Linton students dig down into village history

PUBLISHED: 13:16 28 March 2010 | UPDATED: 22:11 31 May 2010

LVC pupils get stuck into the archaeological dig Picture: SUBMITTED

LVC pupils get stuck into the archaeological dig Picture: SUBMITTED

TWENTY young people from Linton Village College (LVC) spent a weekend digging for buried treasure as they took part in an archaeological excavation in the college grounds. The students, aged 11 to 16, are members of the Linton Heritage Project, which has

TWENTY young people from Linton Village College (LVC) spent a weekend digging for buried treasure as they took part in an archaeological excavation in the college grounds.

The students, aged 11 to 16, are members of the Linton Heritage Project, which has been awarded a £25,000 grant by the Heritage Lottery Fund to help young people find out about the history of their school site.

Among the objects discovered in the test pits, some up to 70cm deep, were several Neolithic flint tools from around 3000 BC. Most of the finds dated from the Roman period and included fragments of pottery, roof tiles and a kitchen colander.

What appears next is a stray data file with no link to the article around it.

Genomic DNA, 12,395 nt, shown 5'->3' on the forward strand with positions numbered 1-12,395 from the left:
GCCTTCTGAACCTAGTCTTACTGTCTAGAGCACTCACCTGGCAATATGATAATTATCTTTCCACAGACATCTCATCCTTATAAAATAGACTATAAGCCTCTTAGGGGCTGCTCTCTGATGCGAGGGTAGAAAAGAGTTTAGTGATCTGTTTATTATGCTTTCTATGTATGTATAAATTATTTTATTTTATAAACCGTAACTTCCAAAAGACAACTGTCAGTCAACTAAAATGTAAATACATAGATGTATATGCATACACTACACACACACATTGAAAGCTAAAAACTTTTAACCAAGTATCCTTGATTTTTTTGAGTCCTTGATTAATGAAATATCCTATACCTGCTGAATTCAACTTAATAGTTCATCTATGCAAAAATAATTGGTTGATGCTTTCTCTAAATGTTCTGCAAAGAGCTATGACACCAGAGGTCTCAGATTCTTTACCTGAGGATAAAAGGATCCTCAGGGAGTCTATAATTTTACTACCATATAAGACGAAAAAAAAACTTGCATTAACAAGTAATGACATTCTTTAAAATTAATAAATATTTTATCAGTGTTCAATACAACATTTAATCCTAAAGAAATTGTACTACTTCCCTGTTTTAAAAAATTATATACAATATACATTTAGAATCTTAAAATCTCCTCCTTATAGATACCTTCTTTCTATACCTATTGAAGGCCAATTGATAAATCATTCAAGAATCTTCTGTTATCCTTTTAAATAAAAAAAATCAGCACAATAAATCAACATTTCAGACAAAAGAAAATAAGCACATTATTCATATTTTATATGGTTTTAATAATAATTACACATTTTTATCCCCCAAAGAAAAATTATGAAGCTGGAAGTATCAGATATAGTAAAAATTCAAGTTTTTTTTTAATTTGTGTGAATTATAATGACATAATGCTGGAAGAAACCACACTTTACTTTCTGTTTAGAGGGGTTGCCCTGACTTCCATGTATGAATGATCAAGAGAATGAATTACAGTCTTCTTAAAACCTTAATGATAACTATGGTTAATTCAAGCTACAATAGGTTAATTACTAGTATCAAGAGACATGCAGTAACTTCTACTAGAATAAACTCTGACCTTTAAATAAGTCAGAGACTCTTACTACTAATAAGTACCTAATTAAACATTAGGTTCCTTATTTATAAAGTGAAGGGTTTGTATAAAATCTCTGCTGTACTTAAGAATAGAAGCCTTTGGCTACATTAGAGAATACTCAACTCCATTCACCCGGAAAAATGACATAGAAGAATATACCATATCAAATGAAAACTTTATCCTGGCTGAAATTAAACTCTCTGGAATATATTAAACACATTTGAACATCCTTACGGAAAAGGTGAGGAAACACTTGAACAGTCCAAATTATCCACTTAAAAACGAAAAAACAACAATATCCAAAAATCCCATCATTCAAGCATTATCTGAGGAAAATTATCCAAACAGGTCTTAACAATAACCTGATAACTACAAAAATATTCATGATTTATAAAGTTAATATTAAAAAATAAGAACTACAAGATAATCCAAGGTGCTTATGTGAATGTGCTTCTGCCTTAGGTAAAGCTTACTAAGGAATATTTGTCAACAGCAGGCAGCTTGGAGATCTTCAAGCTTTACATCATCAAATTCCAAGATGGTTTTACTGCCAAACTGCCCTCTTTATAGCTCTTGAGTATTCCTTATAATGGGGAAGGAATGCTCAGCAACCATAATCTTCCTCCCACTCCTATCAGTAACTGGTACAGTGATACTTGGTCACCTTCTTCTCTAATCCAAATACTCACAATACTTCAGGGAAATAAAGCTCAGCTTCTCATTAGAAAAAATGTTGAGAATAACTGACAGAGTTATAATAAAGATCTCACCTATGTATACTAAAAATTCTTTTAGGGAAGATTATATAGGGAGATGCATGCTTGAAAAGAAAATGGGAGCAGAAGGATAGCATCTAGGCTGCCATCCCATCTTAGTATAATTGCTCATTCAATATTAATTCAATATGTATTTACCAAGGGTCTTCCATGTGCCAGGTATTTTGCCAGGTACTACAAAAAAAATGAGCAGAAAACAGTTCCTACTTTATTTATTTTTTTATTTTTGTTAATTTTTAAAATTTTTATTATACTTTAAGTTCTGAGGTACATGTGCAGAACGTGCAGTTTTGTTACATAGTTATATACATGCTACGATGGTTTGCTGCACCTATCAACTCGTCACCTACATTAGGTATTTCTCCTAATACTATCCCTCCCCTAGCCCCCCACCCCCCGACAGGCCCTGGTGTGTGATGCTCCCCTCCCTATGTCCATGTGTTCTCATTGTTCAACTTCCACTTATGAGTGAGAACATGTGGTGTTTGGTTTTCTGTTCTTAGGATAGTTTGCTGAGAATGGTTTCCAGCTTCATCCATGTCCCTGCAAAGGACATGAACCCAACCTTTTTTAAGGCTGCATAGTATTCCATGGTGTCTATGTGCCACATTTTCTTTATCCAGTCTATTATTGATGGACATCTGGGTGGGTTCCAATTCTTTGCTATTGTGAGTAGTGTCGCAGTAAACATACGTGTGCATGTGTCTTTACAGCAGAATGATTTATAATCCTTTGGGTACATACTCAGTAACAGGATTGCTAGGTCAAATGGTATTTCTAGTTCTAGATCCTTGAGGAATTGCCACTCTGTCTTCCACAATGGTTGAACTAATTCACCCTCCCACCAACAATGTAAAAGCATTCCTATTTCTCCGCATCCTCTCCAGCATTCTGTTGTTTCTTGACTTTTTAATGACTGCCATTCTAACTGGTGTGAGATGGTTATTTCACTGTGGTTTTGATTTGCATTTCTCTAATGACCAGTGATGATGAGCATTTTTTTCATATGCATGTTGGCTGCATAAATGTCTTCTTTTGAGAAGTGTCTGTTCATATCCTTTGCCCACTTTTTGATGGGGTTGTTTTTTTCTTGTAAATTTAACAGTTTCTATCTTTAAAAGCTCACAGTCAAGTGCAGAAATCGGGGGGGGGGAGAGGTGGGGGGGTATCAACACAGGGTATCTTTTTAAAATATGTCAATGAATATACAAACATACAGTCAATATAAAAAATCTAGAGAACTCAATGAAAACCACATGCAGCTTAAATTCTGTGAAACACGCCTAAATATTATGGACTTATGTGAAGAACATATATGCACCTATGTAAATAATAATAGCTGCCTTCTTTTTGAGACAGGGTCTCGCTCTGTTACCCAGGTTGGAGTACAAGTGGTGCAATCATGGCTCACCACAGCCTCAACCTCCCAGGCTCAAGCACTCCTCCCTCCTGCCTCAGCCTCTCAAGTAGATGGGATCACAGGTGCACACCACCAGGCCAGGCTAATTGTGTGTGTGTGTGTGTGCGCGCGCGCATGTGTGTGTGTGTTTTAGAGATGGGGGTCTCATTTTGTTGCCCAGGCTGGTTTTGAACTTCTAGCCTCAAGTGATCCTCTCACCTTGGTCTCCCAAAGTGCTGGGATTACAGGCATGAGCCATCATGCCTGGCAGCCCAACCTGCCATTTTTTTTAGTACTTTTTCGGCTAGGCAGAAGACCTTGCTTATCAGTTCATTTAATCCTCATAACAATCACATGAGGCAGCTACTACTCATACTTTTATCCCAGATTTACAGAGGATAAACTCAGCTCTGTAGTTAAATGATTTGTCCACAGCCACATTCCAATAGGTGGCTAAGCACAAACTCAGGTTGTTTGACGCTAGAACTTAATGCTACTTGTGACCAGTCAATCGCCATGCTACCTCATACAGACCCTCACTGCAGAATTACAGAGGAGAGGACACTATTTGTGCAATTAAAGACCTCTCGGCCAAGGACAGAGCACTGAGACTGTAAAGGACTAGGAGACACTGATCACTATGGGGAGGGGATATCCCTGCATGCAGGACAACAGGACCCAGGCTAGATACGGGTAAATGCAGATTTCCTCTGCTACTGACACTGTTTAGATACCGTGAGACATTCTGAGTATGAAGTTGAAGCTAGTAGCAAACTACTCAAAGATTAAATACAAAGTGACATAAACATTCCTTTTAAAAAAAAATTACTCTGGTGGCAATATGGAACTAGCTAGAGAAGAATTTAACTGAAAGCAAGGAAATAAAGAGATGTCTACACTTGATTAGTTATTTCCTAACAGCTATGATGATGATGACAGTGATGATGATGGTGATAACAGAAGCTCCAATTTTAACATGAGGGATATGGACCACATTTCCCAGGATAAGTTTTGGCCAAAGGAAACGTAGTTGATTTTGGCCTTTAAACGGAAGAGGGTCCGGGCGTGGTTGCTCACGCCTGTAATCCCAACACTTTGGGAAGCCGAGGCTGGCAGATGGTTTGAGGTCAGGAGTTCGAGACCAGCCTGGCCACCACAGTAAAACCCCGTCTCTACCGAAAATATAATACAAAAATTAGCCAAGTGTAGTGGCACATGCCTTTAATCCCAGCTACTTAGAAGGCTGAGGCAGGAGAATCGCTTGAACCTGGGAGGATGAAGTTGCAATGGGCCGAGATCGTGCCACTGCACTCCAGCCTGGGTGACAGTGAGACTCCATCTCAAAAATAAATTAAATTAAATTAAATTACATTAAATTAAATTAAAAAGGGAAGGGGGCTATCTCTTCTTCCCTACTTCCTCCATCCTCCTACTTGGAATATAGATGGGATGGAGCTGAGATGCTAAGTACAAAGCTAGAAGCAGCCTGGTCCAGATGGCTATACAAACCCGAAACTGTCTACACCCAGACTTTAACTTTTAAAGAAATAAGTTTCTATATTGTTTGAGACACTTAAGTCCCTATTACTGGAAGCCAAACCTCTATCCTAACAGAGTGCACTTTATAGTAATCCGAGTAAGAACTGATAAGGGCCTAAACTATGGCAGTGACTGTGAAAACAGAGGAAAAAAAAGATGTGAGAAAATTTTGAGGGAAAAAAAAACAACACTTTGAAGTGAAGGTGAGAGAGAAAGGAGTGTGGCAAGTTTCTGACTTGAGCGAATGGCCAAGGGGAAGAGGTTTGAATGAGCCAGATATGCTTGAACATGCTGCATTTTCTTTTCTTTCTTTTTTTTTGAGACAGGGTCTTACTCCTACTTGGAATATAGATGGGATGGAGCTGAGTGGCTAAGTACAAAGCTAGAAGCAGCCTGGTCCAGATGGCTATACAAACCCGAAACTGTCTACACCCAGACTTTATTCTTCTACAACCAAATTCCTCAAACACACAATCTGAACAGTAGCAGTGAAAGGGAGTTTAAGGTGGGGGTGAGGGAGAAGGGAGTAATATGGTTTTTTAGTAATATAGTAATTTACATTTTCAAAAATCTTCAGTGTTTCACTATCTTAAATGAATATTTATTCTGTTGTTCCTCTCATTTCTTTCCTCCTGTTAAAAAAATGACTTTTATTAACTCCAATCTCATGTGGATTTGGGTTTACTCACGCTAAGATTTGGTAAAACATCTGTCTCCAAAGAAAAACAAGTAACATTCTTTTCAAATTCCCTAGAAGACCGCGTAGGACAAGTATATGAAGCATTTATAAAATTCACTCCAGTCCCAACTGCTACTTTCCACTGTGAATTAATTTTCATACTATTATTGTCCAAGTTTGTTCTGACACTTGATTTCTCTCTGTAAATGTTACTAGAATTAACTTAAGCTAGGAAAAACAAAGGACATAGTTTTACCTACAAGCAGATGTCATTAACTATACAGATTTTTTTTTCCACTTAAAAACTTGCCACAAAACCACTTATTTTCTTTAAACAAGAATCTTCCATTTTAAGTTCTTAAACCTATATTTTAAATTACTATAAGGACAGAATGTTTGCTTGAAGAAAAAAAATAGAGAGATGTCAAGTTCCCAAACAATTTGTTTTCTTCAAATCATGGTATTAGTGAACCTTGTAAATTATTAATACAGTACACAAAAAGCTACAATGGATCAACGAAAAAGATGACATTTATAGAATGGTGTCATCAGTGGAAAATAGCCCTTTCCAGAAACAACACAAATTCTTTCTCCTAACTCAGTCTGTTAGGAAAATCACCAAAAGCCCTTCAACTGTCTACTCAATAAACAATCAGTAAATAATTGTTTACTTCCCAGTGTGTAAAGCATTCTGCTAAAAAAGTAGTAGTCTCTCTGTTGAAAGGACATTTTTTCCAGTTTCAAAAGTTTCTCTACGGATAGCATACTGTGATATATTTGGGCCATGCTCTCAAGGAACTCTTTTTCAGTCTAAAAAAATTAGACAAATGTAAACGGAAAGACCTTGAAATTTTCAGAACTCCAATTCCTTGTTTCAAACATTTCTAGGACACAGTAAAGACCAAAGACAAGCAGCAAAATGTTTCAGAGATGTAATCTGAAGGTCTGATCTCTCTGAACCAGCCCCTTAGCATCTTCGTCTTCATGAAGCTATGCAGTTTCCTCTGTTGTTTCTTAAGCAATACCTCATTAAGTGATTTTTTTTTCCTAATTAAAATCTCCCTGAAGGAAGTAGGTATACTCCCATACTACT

Some of the Roman pottery is believed to have been produced locally, while other pieces were probably imported from Oxfordshire, the Nene Valley and southern France. Other exciting finds included oyster shells and a molar tooth from a cow.

Professional archaeologists from Oxford Archaeology East will now study the finds for their significance.

In the meantime, the students will visit the Museum of Archaeology and Anthropology in Cambridge to learn about an artefact's journey from excavation to display. The students will also be working with glass artist Clare Sinclair to produce an artwork inspired by their finds and with film-maker Peter Harmer to record a film of their discoveries, Linton in Layers, to be shown later in the year.

LINTON Village College has been named as one of the country's highest performing secondary schools at an awards ceremony held in London by the Specialist Schools and Academies Trust (SSAT).

A total of 471 schools were recognised for their high attainment in the 2009 GCSE exams. All of the schools achieved criteria including 60 per cent of students gaining at least five A*-C grades including English and maths.

LVC's results were even more impressive, with a score of over 80 per cent.

Deputy principal, Vivien Corrie, said: "This award is in recognition of the hard work and outstanding achievement of our students and staff. LVC is striving to be a world-class centre of education and we are delighted to be listed among England's highest attaining schools.

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